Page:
Interesting - I prefer buying independently where possible (just got some kit from ebuyer, who were actually the cheapest of the 'usual suspects' for standard gear). Direct was (very roughly) 5% lower than Amazon price, and I really loathe the way Amazon treat me with the constant devaluation of their products.
Indeed. Props to the libcurl team for helping people not to shoot themselves in the foot, but the (previous) behaviour is exactly what I'd expect from the man page:
(HTTP) If the server reports that the requested page has moved to a different location (indicated with a Location: header and a 3XX response code), this option will make curl redo the request on the new place.
Headers are part of an HTTP request, so I'd expect them to be sent to "the new place".
Otherwise we'll end up with the country carved up between a duopoly, or maybe an oligopoly if we're lucky.
In my area you can only get Vermin Media who are a bunch of crooks* that claim that (1) a Hitron-aka-Rogers CGNv4 is "business grade" ADSL, (2) it's acceptable to provide a "static IP" by using a GRE tunnel, and (3) that prohibiting the use of your own [decent quality] hardware is reasonable for an ADSL "business grade" connection that I use for private hosting.
* Not proven in a court of law. Virgin, if you wish to sue me for libel then I've kept all the correspondence and documentation needed to correct.
Thanks for chipping in and being keen on improving things. For what it's worth, that attitude's the real solution to this type of problem. However, as this is a broader conversation and you'd like to hear us all, let's discuss this in public so that everyone can join in and benefit :).
Speaking broadly and bluntly, the majority of the Azure Portal is a buggy UX disaster that feels like "My First Single Page Application". It would appear to be designed for tablet use (presumably as part of the MS UI revamp, whatever they're called now. Quick list of annoyances:
- Constant horizontal scrolling required, actual content area constricted by nested panes/trees/blades/whatever
- Poor HTML forcing me to either use the mouse or learn your keyboard shortcuts. Incorrect element choices break my keyboard-shortcut software bindings that are part of my muscle-memory.
- Inconsistent behaviour, sometimes an X icon will close a "thing" (dialog-like behaviour), sometimes it'll shove me back on the dashboard. Thanks.
- Unbookmarkable URI's. I want to bookmark things I use all the time in my browser, just like other websites. URI's have to change when the logical location changes ... otherwise they're kinda worthless. Distinct URI's are for the customer's benefit, they are not the designer's optional choice.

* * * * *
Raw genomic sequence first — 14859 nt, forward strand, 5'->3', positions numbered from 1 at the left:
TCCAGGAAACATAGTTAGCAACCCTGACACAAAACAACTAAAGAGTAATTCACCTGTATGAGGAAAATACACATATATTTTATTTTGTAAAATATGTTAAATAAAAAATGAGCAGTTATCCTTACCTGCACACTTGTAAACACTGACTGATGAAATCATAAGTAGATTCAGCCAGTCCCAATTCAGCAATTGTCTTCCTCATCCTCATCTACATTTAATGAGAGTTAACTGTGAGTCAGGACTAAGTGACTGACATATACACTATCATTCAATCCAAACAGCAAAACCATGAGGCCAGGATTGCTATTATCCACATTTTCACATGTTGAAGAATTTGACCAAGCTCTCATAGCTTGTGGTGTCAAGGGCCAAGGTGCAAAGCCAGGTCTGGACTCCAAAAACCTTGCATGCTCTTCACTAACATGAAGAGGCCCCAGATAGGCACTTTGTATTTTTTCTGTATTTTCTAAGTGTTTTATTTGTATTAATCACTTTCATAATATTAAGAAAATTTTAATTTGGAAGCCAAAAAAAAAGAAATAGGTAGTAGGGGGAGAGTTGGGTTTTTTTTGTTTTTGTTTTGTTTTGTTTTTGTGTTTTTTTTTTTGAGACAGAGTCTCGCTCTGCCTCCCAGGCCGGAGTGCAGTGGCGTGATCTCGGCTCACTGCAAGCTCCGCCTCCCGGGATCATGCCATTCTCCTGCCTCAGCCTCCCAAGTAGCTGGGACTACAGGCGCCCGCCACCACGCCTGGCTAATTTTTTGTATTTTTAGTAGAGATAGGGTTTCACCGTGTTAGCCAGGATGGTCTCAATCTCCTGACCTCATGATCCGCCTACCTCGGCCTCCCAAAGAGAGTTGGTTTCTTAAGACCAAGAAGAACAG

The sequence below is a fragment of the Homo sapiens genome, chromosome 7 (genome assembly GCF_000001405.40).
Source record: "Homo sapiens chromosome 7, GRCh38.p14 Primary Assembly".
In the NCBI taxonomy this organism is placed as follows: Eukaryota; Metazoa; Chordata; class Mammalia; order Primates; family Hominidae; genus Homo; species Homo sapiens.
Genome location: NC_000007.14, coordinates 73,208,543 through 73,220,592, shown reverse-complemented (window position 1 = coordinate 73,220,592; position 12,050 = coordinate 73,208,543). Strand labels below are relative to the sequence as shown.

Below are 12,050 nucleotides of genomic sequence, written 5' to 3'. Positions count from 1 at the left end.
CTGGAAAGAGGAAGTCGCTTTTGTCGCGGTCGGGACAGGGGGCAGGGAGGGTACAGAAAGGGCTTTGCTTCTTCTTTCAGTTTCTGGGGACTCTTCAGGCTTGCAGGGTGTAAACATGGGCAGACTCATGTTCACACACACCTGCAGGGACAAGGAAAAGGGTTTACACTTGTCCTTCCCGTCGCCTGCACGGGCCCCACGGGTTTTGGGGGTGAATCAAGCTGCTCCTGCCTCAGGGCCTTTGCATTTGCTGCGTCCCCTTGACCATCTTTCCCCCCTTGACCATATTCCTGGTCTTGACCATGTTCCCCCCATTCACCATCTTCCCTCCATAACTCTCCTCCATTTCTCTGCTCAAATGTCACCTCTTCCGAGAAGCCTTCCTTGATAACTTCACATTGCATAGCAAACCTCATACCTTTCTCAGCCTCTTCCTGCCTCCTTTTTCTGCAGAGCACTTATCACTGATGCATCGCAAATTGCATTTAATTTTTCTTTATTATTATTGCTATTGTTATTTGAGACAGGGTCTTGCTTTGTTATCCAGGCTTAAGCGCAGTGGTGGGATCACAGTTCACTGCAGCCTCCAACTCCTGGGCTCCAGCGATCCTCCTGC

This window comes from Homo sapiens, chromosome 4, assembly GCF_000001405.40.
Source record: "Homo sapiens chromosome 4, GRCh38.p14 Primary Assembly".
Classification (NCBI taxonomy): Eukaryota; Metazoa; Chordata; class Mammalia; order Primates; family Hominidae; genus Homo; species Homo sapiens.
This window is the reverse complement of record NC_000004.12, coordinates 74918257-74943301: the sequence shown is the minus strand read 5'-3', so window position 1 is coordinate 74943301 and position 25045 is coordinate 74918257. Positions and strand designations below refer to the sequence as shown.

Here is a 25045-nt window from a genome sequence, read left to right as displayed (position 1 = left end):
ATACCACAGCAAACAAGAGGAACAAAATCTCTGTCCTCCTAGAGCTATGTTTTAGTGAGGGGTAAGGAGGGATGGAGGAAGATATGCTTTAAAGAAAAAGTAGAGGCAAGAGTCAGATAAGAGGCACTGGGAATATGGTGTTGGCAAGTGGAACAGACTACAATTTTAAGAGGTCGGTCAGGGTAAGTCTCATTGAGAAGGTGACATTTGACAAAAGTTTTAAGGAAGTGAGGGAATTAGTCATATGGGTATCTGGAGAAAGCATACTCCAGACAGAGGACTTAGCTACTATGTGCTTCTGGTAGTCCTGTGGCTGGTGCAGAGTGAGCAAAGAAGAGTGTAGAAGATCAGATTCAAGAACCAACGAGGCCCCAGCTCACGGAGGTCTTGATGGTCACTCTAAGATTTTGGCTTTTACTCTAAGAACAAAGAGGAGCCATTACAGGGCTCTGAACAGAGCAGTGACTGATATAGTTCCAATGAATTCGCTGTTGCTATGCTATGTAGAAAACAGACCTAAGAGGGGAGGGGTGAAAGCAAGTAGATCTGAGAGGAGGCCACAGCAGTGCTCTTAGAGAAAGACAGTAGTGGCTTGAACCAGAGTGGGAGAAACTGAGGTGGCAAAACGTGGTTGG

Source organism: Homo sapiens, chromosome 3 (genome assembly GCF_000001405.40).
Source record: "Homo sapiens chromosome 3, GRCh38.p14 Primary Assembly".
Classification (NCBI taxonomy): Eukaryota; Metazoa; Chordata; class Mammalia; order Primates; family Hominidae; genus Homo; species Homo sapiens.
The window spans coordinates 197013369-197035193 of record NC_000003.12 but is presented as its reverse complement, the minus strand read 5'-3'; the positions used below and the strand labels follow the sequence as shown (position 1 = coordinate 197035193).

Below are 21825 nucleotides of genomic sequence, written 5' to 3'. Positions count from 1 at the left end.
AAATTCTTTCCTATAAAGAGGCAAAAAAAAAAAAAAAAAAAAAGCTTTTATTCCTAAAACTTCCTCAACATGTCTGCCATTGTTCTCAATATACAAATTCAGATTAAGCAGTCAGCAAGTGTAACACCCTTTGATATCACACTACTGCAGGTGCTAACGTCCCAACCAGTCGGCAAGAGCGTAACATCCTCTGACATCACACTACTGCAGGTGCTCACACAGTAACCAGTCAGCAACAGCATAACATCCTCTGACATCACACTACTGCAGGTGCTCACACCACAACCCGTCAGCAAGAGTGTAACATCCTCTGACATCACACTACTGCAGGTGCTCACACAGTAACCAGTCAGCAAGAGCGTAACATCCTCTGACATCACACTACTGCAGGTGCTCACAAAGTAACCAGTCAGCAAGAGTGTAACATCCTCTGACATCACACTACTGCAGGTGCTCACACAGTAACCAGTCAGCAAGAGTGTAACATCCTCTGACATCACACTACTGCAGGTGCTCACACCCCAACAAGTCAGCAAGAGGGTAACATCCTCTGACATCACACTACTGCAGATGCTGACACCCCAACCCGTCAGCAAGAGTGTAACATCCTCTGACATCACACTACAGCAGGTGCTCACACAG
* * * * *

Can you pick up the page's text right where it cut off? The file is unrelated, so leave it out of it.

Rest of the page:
- "Something went wrong"... gee, thanks. WHAT went wrong (these messages appear asynchronously - humans need context too)? Some details please?
Hey, you asked - I can't imagine I'm alone with these frustrations. Usable? Yes. Pleasant and easy? No.
Speaking as an experienced software architect & developer, there's absolutely no comparison between the "serverless" design idiom and something like Wordpress (as suggested by another commentard above). Essentially, we're outsourcing the entire webserver all the way from the tin to the actual endpoints ["Azure Function" in my case]. As always, there are tradeoffs involved particularly with respect to lock-in*. My _personal_ view is that the flexibility is very appealing, but I wouldn't want to tie a large long-term design (such as an entire company infrastructure) to a single proprietary platform. From a business perspective this seems analogous to the engineering mistake of a critical system with a single point of failure. On the other hand, for short-term applications (e.g. 2 year lifespan) it's highly appealing. To me, Subbu Allamaraju's absolutely bang-on in with his quoted views, though my gut feel is to do like Polvi and wait for an OSS alternative whilst the early adopters find both the technical and real-world pain points.
Windows user, because my employer's assessment of the tie-in is similar to Rockwell's. In a couple of decades we'll know who was right.
* there's also the uncomfortable fact that although Microsoft do the maintenance, it's still our responsibility to get the configuration right in the first place. Turns out that making settings very easy to apply doesn't help people that don't grok security ... see Red Disk & AWS et al. along with the ridiculous numbers of home routers with default passwords.
The internet in general, and WWW in particular, was built on a model of co-operation and resource sharing. HTTP/HTML in particular were created by Sir Tim for the explicit purpose of freely exchanging information between disparate systems which at the time had no other of talking to each other "simply". After this took off and became popular the usual group of w***ers promptly decided to "monetize" (vomit) the system with things such as paywalls or advertising. In many cases this has been done by initially providing services "for free" initially and then starting to demand ongoing payment once the market's been cornered.